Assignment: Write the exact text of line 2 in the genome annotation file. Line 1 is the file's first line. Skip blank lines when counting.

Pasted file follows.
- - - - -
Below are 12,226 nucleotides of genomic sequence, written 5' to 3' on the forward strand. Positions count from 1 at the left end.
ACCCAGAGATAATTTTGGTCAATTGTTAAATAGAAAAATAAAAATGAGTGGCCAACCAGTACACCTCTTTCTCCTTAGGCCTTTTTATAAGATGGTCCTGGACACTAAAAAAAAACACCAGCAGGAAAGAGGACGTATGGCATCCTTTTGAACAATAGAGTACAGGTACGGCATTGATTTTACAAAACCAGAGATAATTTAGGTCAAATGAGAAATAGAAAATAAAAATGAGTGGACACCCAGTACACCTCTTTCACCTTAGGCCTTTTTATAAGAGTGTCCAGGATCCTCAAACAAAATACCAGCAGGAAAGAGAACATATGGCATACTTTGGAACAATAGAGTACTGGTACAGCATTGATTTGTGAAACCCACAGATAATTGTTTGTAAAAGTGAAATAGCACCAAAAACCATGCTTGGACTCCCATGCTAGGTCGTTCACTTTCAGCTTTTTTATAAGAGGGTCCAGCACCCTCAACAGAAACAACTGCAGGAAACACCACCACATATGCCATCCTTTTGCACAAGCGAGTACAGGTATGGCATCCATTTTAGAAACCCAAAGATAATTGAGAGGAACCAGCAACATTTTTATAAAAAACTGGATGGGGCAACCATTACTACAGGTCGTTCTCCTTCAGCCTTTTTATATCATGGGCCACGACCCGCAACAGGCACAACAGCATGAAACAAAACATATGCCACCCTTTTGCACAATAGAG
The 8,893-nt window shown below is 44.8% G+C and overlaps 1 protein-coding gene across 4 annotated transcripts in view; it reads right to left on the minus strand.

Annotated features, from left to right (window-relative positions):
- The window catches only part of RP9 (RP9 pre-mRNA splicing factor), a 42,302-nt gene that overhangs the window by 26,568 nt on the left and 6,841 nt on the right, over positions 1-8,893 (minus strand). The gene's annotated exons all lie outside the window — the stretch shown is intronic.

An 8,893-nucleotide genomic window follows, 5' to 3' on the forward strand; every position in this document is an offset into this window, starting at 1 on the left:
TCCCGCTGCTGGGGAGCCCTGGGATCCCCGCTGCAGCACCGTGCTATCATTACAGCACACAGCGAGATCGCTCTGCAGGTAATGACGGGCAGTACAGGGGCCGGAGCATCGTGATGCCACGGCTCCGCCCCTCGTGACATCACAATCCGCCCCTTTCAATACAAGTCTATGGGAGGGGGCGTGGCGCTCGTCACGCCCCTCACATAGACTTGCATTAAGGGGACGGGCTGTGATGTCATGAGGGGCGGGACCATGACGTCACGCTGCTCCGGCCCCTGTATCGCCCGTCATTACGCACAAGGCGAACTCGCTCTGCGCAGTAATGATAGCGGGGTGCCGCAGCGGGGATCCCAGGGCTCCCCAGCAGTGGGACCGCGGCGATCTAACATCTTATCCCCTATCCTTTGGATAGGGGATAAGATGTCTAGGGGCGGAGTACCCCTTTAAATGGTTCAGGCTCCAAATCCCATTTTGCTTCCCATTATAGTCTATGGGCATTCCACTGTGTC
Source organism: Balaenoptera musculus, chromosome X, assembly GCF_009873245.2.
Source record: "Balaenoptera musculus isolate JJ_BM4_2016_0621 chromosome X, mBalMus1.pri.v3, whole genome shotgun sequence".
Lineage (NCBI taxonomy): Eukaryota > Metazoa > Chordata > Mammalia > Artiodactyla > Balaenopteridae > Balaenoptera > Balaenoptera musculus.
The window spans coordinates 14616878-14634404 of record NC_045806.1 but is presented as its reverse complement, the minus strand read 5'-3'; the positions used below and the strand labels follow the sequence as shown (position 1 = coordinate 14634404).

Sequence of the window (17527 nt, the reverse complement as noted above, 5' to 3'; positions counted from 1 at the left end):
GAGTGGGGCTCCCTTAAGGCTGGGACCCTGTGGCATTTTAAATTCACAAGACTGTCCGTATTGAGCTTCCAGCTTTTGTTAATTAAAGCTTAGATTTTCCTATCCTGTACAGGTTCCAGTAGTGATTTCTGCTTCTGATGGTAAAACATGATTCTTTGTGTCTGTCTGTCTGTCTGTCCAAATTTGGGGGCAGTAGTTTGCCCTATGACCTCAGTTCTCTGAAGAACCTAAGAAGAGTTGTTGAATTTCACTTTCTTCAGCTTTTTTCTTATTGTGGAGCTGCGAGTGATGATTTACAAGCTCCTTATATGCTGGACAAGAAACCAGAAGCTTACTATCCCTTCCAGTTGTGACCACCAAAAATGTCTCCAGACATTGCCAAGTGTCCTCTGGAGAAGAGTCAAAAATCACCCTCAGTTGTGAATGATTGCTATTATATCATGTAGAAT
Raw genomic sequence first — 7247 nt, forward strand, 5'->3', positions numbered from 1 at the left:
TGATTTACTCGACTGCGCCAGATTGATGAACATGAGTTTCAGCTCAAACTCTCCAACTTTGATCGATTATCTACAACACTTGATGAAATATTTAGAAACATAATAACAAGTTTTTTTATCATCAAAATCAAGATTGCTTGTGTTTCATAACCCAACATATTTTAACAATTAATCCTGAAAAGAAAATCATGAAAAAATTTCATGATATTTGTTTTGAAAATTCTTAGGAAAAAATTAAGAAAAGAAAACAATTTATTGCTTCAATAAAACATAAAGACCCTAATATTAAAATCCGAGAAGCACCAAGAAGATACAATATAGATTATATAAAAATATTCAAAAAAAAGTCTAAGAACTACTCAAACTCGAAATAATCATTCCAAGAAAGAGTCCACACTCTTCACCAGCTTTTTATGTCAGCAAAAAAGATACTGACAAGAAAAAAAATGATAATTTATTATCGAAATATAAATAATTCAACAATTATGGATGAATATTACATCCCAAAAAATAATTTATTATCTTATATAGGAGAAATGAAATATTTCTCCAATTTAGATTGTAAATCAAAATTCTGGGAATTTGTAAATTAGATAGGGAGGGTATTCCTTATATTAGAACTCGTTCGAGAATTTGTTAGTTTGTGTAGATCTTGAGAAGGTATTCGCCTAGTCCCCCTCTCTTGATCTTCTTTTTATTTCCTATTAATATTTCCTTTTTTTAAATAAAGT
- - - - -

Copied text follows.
ACCCAGAGATAATTTTGGTCAATTGTTAAATAGAAAAATAAAAATGAGTGGCCAACCAGTACACCTCTTTCTCCTTAGGCCTTTTTATAAGATGGTCCTGGACACTAAAAAAAAACACCAGCAGGAAAGAGGACGTATGGCATCCTTTTGAACAATAGAGTACAGGTACGGCATTGATTTTACAAAACCAGAGATAATTTAGGTCAAATGAGAAATAGAAAATAAAAATGAGTGGACACCCAGTACACCTCTTTCACCTTAGGCCTTTTTATAAGAGTGTCCAGGATCCTCAAACAAAATACCAGCAGGAAAGAGAACATATGGCATACTTTGGAACAATAGAGTACTGGTACAGCATTGATTTGTGAAACCCACAGATAATTGTTTGTAAAAGTGAAATAGCACCAAAAACCATGCTTGGACTCCCATGCTAGGTCGTTCACTTTCAGCTTTTTTATAAGAGGGTCCAGCACCCTCAACAGAAACAACTGCAGGAAACACCACCACATATGCCATCCTTTTGCACAAGCGAGTACAGGTATGGCATCCATTTTAGAAACCCAAAGATAATTGAGAGGAACCAGCAACATTTTTATAAAAAACTGGATGGGGCAACCATTACTACAGGTCGTTCTCCTTCAGCCTTTTTATATCATGGGCCACGACCCGCAACAGGCACAACAGCATGAAACAAAACATATGCCACCCTTTTGCACAATAGAG